Descartes, Discourse/Meditations
Hobbes, Leviathan (I like the Penguin myself)
Liebnitz, Philosophical Essays (Hackett)
Locke, Second Treatise, Letter Concerning Toleration, and Essay Concerning Human Understanding (OUP, ed. Nidditch, may as well Hackett the first two)
Rousseau, Discourses (I like the Bedford Masters edition; I don’t know about the new-ish Yale edition, which includes Social Contract; if it’s any good, go with it)
Hume, Treatise of Human Nature, Oxford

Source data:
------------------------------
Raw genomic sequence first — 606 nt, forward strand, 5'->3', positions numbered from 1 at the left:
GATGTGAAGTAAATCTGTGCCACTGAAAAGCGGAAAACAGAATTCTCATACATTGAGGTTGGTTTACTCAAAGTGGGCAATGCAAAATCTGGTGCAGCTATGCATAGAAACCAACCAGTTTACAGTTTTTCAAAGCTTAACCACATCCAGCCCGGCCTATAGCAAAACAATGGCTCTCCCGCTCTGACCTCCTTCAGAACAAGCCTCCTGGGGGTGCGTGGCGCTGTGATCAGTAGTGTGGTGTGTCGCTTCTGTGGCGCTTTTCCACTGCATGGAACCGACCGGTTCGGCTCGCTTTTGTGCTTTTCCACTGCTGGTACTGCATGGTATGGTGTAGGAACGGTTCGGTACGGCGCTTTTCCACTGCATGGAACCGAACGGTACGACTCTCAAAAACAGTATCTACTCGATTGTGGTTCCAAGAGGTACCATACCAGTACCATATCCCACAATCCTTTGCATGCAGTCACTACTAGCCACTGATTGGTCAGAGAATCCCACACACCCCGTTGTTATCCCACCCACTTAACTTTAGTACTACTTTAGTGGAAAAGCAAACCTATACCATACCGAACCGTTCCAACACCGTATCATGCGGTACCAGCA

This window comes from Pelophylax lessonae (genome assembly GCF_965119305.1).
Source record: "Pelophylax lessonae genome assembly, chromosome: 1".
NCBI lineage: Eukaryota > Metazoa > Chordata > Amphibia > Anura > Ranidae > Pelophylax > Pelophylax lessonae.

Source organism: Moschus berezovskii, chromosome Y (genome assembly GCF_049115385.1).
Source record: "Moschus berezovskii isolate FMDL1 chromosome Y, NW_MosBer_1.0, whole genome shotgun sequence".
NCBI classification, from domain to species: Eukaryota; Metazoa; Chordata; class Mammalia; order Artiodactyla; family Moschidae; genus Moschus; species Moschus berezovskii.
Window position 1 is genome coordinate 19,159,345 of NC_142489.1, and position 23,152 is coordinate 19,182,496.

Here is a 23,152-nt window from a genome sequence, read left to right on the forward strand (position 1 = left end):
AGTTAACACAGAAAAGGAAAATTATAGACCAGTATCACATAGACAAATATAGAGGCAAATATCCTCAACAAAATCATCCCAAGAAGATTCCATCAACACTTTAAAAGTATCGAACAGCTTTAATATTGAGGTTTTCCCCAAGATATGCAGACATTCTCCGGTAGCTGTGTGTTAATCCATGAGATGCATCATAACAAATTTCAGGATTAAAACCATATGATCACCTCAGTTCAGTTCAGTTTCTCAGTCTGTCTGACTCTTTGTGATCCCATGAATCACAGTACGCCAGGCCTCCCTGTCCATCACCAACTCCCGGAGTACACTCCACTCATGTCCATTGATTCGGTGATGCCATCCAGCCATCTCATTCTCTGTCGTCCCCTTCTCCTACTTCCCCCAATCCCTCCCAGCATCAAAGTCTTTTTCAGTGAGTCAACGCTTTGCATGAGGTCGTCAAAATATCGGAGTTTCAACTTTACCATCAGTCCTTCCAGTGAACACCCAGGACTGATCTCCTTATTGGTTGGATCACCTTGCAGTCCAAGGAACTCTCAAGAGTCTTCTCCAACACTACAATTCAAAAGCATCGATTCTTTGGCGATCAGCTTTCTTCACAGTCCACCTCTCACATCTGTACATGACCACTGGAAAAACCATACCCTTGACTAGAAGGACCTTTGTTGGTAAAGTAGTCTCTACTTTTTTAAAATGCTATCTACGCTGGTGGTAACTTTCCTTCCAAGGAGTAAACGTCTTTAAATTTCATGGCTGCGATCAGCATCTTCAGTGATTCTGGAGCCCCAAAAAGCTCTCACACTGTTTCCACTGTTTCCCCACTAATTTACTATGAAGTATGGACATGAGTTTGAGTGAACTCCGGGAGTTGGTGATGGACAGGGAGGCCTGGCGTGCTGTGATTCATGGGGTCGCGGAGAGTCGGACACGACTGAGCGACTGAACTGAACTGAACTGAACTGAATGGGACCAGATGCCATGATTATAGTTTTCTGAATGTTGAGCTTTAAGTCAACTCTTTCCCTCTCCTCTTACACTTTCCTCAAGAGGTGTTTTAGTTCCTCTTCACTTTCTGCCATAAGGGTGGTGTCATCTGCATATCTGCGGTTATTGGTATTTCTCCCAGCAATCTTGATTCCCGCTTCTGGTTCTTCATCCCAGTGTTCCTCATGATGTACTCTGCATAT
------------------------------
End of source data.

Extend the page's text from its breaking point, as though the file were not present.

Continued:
You’re going to see these works namechecked a lot by pretty much everyone, even ahistorical analytic philosophers, some of whom practically worship Hume. In grad school, this was known as the part of Doctoral Reading List II (Aquinas through Kant) everyone had to cram for—I had read a fair number of these as an undergrad,† but knew Liebnitz only through reputation, and still get all the treatises/ discourses/enquiries/essays concerning human nature/understanding/knowledge confused. Lots of BOOKS with similar Titles, similar Styles of Writing, similarish Starting Points, and lots of capitalized Nouns and Anachronistic FORMATTING. Sure, the early modern English can be a bit of a drag, and yes, there are editions out there that update it some, but after a while, you get used to it. Or at least I did. Or everyone else started sounding strange and I felt the urge to punctuate and format my papers strangely. Okay, fine, I won’t judge you if you use a modernized version—but be aware that their notes aren’t going to be as good (which is especially applicable to the Hume and its model introduction and notes). Also, if you have time or inclination, feel free to include Spinoza’s Ethics (the Hackett edition, of course), perhaps instead of the political Locke treatises. I should also mention that not many people read all of these in their entireties; if you want to learn how to fake it, find out which subsections people skip, but if you want to seem Brilliant and Learned (or, you know, want to actually finish the @#$% book because It’s Good Stuff!), read the rest. Not that I can exactly scold anyone for not finishing Hume…or figuring out where Leviathan is going before Book III finishes and calling it good enough for now.